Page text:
* * *
 
7. The names of the individuals to be laid off shall be determined as soon as practical after the effective date of the collective bargaining agreement, and each individual to be laid off shall be so notified by the Company after the Company determines that the individual will be included in the laid off employees. Inasmuch as the final determination of the individuals to be laid off cannot be determined until after the completion of the evaluation period . . . (i. e. whether certain employees are qualifiable to replace junior employees cannot be determined until that time), the Company shall not be required to designate the individuals to be laid off under this special agreement until after that date, not more than seven weeks from January 25, 1965 -- March 15.
 
Plaintiff's exhibit 1, pp. 2, 7.

 As to the order of layoff among the employees not electing to terminate, the Special Agreement left this to the Contract:

 
5. The designation of employees to be laid off shall be made in accordance with the collective bargaining agreement. Id. at 2.

 With regard to recall rights for any employees thus laid off the Special Agreement merely stated:

 
. . . for the purpose of recall rights, all employees laid off pursuant to the provisions contained herein shall be considered as having been laid off on the same date, namely January 25, 1965. Id. at 4.

 With respect to Part II of the Special Agreement and returning the remaining employees to work after the strike, the only portion of that agreement here relevant provided:

 
1. In recognition of the fact that it is not practical to resume normal operations immediately upon the effective date of the collective bargaining agreement, the Company and the Union have agreed that employees shall be returned to work as soon as practical after the effective date of the collective bargaining agreement and in accordance with seniority wherever practicable . . . . In no case shall any employee be recalled more than 14 days (February 8) from the effective date of this agreement (January 22). Id. at 5.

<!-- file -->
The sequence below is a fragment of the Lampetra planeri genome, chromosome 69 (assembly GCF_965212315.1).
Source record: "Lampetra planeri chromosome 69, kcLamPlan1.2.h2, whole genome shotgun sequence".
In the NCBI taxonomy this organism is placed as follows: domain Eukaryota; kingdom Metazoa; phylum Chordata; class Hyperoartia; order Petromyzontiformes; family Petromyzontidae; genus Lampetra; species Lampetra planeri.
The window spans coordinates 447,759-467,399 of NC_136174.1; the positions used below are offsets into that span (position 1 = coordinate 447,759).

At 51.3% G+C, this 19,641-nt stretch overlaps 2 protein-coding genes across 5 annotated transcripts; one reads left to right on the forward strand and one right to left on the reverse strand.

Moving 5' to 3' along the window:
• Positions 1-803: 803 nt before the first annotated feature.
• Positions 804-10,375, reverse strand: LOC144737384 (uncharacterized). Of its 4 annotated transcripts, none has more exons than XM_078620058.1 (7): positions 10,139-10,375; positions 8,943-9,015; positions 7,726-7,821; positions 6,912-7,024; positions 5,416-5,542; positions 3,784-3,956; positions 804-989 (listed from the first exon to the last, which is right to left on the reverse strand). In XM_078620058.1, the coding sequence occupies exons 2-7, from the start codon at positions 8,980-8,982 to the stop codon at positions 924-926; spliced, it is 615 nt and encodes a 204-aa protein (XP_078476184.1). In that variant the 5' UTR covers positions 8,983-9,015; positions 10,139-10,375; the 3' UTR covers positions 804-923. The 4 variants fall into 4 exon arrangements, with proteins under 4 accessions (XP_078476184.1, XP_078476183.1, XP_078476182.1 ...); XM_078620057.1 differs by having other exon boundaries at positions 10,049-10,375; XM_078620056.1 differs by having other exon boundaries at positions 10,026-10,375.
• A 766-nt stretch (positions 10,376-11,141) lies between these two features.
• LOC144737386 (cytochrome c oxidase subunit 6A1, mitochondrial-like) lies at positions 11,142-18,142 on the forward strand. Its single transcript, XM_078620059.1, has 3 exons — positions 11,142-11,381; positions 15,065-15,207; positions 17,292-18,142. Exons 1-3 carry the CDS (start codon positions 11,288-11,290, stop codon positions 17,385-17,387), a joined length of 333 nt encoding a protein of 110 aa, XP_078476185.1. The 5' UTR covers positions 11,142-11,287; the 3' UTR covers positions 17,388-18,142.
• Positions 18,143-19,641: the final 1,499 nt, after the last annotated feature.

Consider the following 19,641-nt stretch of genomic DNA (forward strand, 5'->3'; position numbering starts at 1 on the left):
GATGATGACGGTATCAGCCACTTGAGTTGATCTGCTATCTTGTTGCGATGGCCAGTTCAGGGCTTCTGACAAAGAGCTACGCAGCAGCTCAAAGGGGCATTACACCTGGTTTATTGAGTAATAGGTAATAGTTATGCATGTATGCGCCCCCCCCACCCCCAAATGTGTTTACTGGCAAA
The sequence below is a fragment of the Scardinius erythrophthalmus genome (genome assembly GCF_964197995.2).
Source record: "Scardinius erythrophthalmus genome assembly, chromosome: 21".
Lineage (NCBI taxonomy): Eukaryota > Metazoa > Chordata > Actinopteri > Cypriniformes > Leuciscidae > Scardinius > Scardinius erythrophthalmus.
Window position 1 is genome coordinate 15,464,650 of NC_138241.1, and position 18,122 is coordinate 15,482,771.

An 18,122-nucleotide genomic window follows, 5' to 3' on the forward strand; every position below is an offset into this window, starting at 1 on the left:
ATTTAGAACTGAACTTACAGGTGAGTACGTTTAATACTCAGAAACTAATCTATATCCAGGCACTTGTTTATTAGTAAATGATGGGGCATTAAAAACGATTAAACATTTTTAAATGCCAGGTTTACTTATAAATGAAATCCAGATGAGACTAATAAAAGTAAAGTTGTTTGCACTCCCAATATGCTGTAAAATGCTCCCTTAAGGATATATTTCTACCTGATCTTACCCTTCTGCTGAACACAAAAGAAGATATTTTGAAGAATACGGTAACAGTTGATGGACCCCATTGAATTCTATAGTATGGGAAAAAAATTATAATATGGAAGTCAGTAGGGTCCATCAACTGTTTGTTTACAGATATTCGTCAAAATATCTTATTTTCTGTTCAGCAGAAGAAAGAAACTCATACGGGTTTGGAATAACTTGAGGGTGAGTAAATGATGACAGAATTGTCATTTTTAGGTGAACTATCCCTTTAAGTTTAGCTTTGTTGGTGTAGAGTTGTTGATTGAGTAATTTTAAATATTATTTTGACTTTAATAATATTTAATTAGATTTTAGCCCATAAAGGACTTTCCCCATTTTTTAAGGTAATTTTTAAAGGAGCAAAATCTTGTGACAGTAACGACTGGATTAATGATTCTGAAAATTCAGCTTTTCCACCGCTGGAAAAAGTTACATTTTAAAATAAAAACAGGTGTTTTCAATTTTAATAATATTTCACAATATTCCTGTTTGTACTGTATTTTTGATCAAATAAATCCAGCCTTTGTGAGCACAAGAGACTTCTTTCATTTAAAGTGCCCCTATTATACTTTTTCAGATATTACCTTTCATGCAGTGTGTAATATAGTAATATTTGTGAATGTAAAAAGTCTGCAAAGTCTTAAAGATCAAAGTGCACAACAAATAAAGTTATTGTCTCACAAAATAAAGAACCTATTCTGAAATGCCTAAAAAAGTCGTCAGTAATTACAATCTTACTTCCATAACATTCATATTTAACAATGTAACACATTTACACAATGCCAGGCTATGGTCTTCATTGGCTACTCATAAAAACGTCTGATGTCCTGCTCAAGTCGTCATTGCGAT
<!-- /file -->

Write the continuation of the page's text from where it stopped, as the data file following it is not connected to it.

The Contract executed the same date as the Special Agreement provides that seniority governs the order of any layoff. Plaintiff's exhibit 3 in evidence, Article 34-2, p. 43. A "layoff" is defined as "the termination of an employee whose services are no longer required because of lack of work." Id., Article 34-1.

 The Contract requires six months notice of layoff and provides a severance allowance. Id., Article 34-4, p. 44. In addition to severance allowances, employees have recall rights under the Contract:

 
30-1 Rehire
 
An employee who is laid off for lack of work has preference for rehire, provided he is qualified, for a period of time equal to his Bayway Refinery service (at the time of his layoff) or one year, whichever is shorter . . . .
 
Before a permanent or temporary assignment is offered to a new hire, it shall be offered to qualified laid off employees having preference for rehire in the order of the longest Bayway Refinery service. To be qualified for rehire is to be qualified for the assignment for which the rehire is being made.
 
Id. at 38-39.

 Finally, Articles 21 and 22 of the Contract provided for arbitration of grievances by a three member board consisting of one impartial chairman, as well as one member selected by the Union and one by Humble. Article 21-2 defines a grievance as a "claim by an employee or the Union ...